As noted before, I used to be a lot more attracted to Buddhism than I am now.
My churchless scientific leanings cause me to shy away from faith-based religiosity, and I've learned that while Buddhism talks a pretty good "spiritual science" game, the actual playing is lacking.
The really hard problem is how meaning is possible in the material world. To me it's obvious how this is done: each of us makes our own meaning, right here and right now. No metaphysics required.
However, religions want us to believe that the meaning of life is something to be discovered, not made. And that it exists in some unseen divine realm, not the physical universe.
Science relies on evidence, not faith.
Since there is no demonstrable evidence of a metaphysical reality, science doesn't accept that such exists. In like fashion, it doesn't make sense to found one's meaning of life on a non-existent base, which is what religion offers.
Now, Buddhism appeals to many who shun traditional religions because there's no belief in God or an eternal unchangeable soul. By and large, Buddhism is naturalistic.
This allows Flanagan, who has participated in efforts of the Dalai Lama to meld science and Buddhism, to say that Buddhist teachings about karma mostly are entirely in line with the theory of evolution.
As a sentient being I think, "Today I'll write another blog post about Flanagan's book." Then, I do it. And when other people read what I wrote, they will have mental reactions that cause them to engage in actions of their own, such as posting a comment, or flying off to another part of cyberspace with the thought, "Jeez, I can't believe how boring that was."
So far, so good on the Buddhism is compatible with science front. However, what Flanagan calls the "untame" Buddhist interpretation of karma divides them.
Because this wilder side of Buddhist philosophy posits that consciousness is non-material and survives the death of the physical body. So Flanagan says that a karmic reward and punishment system "juices" the psyches of future beings prior to their reincarnation.
What is meant by the idea of "the law of karma, by which an intentional act will reap certain fruits" is this: my consciousness does not die when my body does, it goes on and reaps in the next and possibly many (many) future lives what it sows in each antecedent life.
Obviously it's unclear how this happens.
How does something immaterial affect materiality? For karma to make a difference in the physical world, seemingly DNA has to be modified, brain patterns affected, behaviors controlled.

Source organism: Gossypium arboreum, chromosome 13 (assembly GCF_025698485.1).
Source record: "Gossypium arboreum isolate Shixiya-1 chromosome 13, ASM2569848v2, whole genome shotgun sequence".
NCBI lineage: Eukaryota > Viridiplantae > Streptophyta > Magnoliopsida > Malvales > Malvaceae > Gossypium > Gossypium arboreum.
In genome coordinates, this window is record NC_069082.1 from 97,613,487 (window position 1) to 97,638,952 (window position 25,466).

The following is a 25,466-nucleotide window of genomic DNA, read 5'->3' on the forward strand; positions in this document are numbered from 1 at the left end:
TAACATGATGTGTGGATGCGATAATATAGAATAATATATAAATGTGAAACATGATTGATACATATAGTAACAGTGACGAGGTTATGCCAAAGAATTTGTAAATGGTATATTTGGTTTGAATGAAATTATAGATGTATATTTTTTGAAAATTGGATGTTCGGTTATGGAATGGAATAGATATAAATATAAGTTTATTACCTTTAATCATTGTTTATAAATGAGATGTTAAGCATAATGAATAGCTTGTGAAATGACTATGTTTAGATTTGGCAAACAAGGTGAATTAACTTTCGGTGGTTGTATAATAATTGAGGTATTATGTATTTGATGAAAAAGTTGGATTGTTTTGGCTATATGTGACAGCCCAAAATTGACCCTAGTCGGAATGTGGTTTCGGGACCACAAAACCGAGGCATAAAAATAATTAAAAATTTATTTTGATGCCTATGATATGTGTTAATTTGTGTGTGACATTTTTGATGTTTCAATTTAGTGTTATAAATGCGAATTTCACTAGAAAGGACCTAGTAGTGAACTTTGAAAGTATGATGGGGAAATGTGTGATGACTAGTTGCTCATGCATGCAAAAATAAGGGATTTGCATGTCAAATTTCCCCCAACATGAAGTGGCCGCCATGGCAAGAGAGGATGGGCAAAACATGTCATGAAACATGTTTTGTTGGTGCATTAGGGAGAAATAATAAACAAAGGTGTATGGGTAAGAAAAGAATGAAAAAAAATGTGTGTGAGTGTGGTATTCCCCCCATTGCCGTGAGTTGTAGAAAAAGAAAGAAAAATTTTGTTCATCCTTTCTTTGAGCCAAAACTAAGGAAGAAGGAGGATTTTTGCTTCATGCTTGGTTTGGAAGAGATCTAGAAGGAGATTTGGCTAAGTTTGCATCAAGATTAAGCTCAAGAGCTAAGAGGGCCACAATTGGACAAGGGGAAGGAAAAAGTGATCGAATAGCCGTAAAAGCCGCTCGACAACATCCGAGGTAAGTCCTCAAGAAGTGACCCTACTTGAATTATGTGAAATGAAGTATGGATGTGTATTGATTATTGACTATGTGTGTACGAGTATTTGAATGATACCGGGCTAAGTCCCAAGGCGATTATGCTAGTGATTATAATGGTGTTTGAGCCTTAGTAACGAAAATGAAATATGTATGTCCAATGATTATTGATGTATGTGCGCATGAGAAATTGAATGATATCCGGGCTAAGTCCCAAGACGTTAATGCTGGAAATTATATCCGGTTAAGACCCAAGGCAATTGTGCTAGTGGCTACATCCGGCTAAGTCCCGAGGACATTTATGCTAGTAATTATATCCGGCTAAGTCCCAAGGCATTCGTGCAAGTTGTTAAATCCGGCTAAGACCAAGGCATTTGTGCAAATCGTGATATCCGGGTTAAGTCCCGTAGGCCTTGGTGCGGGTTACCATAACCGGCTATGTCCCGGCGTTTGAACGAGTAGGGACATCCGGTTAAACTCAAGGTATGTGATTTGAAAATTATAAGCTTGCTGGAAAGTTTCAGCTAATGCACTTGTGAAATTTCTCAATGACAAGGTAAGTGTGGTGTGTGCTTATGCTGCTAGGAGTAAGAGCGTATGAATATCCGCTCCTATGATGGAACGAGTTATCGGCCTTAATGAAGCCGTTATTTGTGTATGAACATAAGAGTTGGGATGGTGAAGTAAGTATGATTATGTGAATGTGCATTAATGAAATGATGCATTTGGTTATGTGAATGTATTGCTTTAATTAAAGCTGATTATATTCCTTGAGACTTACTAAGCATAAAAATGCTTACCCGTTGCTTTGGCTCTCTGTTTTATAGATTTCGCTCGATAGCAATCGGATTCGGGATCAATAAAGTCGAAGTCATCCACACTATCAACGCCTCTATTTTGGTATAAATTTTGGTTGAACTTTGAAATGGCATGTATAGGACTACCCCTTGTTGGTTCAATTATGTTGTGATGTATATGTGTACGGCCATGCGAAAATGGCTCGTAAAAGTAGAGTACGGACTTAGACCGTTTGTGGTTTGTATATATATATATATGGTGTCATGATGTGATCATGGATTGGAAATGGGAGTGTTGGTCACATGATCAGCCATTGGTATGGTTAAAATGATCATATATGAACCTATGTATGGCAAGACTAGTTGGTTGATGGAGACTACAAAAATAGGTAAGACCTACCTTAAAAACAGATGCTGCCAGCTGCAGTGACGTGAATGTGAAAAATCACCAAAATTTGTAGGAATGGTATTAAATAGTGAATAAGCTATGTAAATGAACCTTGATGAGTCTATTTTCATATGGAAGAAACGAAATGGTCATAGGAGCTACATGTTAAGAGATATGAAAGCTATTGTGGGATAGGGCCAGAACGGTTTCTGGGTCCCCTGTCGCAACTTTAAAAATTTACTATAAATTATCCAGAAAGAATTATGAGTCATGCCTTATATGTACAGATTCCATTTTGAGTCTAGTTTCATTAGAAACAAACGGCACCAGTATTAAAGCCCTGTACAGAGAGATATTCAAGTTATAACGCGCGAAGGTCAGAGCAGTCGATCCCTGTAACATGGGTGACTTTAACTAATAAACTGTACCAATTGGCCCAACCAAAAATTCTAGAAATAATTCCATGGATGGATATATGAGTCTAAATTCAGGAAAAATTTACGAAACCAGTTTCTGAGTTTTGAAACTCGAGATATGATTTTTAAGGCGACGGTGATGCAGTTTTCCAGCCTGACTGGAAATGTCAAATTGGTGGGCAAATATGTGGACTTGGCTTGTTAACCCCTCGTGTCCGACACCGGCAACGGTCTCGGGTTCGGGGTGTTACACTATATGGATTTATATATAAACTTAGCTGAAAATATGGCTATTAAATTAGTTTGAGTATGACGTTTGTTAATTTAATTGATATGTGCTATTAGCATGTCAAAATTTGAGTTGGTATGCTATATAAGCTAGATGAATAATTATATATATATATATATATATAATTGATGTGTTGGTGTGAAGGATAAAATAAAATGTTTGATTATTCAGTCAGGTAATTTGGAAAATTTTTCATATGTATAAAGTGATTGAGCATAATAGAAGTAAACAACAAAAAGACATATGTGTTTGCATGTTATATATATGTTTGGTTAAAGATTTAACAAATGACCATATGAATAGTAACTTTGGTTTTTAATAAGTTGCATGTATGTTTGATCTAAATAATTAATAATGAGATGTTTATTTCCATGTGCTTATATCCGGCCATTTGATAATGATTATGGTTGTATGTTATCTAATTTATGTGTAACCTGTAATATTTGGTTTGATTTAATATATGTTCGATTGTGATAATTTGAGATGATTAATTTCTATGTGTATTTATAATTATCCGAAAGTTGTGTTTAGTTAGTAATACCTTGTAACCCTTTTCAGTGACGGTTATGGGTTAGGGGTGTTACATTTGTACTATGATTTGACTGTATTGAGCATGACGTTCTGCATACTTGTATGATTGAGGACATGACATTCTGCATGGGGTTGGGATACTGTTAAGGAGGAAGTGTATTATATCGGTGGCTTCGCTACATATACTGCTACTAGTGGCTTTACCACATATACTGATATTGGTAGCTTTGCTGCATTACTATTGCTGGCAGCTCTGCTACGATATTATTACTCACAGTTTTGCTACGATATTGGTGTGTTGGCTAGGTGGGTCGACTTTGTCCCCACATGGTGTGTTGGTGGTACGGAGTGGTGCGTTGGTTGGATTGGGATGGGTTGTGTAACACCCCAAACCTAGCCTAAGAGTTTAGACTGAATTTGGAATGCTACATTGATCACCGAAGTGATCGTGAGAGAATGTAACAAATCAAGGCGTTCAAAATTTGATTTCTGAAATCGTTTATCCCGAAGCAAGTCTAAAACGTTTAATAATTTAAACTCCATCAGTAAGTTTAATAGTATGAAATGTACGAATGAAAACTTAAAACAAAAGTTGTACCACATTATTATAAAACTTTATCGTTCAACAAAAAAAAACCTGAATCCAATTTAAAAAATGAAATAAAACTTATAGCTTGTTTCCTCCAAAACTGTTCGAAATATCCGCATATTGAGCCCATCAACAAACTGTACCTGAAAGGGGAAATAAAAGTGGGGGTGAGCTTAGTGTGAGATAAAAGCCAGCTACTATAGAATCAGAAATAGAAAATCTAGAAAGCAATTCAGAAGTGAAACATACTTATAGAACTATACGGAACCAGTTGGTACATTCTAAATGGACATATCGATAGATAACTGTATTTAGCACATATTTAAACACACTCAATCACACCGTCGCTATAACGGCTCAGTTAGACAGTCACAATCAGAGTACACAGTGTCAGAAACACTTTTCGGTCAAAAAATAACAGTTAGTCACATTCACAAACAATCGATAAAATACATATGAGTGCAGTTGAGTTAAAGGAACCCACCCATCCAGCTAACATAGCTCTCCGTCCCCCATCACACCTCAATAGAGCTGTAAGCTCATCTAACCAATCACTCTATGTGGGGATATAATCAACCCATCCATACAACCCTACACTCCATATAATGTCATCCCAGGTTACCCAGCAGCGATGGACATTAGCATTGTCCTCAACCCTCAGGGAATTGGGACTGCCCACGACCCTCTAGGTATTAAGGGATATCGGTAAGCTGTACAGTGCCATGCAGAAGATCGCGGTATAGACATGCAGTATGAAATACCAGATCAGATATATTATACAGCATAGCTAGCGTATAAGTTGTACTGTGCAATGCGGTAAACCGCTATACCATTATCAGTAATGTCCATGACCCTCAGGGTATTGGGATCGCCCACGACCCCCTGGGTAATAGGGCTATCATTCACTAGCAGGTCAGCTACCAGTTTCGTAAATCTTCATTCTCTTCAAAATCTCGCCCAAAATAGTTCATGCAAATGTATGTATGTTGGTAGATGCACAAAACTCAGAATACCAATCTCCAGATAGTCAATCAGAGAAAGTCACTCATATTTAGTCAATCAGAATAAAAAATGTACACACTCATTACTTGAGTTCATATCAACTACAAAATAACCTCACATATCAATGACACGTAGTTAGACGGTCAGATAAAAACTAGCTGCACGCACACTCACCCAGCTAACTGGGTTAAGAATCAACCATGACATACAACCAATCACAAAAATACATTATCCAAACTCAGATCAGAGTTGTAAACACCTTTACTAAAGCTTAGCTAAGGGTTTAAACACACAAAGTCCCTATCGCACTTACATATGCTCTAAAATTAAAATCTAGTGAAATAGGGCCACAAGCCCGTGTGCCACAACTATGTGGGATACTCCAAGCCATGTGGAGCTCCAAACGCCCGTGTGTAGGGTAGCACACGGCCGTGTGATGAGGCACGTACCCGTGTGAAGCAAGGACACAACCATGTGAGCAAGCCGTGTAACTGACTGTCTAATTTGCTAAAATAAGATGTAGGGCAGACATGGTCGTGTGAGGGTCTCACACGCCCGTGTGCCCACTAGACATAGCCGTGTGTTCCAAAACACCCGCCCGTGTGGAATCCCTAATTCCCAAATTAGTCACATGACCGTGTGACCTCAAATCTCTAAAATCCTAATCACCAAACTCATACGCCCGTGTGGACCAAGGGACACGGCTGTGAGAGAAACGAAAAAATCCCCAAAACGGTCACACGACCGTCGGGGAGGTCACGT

Yet neuroscientists operate under the assumption that there is a neural correlate for every mental state, or subjective experience. This entirely reasonable perspective, given the evidence for it, is known as NCC -- neural correlates of consciousness.
Flanagan says that throughout a recent book by the Dalai Lama, the Buddhist leader "seems content with the idea that there are neural correlates for every mental state." However, this contentment isn't complete, as evidenced by this quote from the Dalai Lama:
Well, there's nothing wrong with having feelings.
But demonstrable evidence of the "luminous nature of awareness" doesn't exist. In fact, there is no way such proof could exist. So when Buddhist dogma separates brain and mind, a separation also occurs between Buddhism and science.
Here's the reason, as laid out by Flanagan. If essential consciousness has no physical effects, this makes it an epiphenomenon.
Meaning, it is meaningless to us, since consciousness is just there -- a fundamental property of reality like time or space that doesn't ever make any difference to anything, since it isn't a thing that can affect other things.
The neurophysicalist will claim that the thesis that mind is not embodied undermines the very idea that "mind-training," conceived non-naturalistically, could yield any of the promised changes in the life of an embodied Earthly being.
...The view that immaterial stuff or properties can cause anything to happen is an idea, which despite numerous noble efforts no one one has ever been able to make sense of. The idea that it is possible is inconsistent with all known scientific law.
Yes, indeed. Such wisdom reminds me of me (not surprisingly, given my non-realization of egoless Buddha nature).
I said that God is good for nothing. Consciousness also, it seems. God and/or essential immaterial consciousness may exist, but there is no evidence that either makes any difference in the physical world.
Great news for my Wu Project. If nothing is real, it really is nothing.